Acts of a very sick nation

THE EDITOR: Before and after independence, TT through its legitimate governments signed and acceded to very important international agreements, which sought to guide and inform the actions of states in critical global issues, in order to guarantee respect for the rule of law, civilised relationships, as well as allow countries to form economic alliances for the benefit of their citizens.

The first prime minister of this country, the late Dr Eric Williams, declared on August 31, 1962, inter alia, that “the new independent nation was ready to take its place among many other nations and to exercise its responsibility in the international community, in defending democracy.”

Fifty-eight years later, those promises and assumed responsibilities seemed to have fallen by the wayside. The country is not better off, despite the various economic windfalls; citizens still do not partake in the nation’s wealth; the education and health sectors are worse off. Succeeding governments have not understood their responsibility and continue to court voters on issues that are not for the common good of the nation and for its development.

The social and human fabric of this nation is in shreds. Citizens have become accustomed to being abused and neglected, not demanding their rights, while others are the agents of abuse, indifference and neglect. It has become a vicious cycle, and the citizenry has been conditioned to the point that this behaviour is believed to be “normal,” causing major angst against those who do not subscribe to this behaviour complaint.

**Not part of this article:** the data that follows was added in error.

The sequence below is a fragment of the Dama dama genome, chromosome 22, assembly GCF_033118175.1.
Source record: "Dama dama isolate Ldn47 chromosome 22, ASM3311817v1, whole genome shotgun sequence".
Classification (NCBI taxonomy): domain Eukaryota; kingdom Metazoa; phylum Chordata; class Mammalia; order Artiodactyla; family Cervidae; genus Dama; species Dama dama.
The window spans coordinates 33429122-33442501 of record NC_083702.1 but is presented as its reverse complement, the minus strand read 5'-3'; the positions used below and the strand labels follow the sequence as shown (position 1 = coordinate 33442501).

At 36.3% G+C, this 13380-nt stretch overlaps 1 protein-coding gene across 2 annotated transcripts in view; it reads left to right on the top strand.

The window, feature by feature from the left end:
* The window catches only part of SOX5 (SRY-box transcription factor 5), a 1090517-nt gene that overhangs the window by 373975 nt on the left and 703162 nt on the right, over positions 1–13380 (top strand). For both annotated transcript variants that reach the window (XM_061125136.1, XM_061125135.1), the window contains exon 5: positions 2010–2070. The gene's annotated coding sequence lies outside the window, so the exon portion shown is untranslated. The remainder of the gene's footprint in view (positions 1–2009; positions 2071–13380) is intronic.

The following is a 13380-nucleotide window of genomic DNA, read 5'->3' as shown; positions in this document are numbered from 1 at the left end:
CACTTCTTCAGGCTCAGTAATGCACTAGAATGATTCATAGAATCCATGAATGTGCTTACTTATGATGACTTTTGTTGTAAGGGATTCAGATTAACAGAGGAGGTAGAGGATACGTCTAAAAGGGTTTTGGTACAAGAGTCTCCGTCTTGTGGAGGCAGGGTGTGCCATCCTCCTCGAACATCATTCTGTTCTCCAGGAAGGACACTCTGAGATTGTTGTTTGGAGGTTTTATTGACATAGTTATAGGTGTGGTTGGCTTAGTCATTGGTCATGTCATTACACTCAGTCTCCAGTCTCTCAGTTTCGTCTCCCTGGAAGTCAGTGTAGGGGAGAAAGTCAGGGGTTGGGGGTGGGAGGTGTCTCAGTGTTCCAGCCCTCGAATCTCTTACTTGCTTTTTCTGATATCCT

The continued disregard for the rule of law (disobedience to the courts by those in “authority”) and disregard of international agreements are clearly the symptoms of a very sick nation. As a matter of fact, an outsider looking in to what has been happening in this country for the past ten years can easily conclude that there is no governance, that laws are made up in the spur of the moment, and that everyone is unaccountable for their actions.

Governing a country is a very serious task. After all, every action has consequences, which is sometimes very harmful, and the descent to anarchy is quite easy. Democracy is a beautiful concept, yet very misunderstood: to many who are unschooled in the political and philosophical sciences it simply means “doing what I well damned please.” This can be appreciated in the behaviour of politicians, who do not even bother to get their lies to sound believable, and ordinary citizens who attack those who do not share their opinions. But I digress.

Not complying and fulfilling international obligations have a cost. Liaisons with internationally known criminal regimes also have a very high cost, and as experience has taught, the invoice is always issued when least expected. In this global village we now find ourselves, and in this technological age, every word, every action, every image is preserved for posterity: every opinion has a permanent footprint.




"Acts of a very sick nation"

More in this section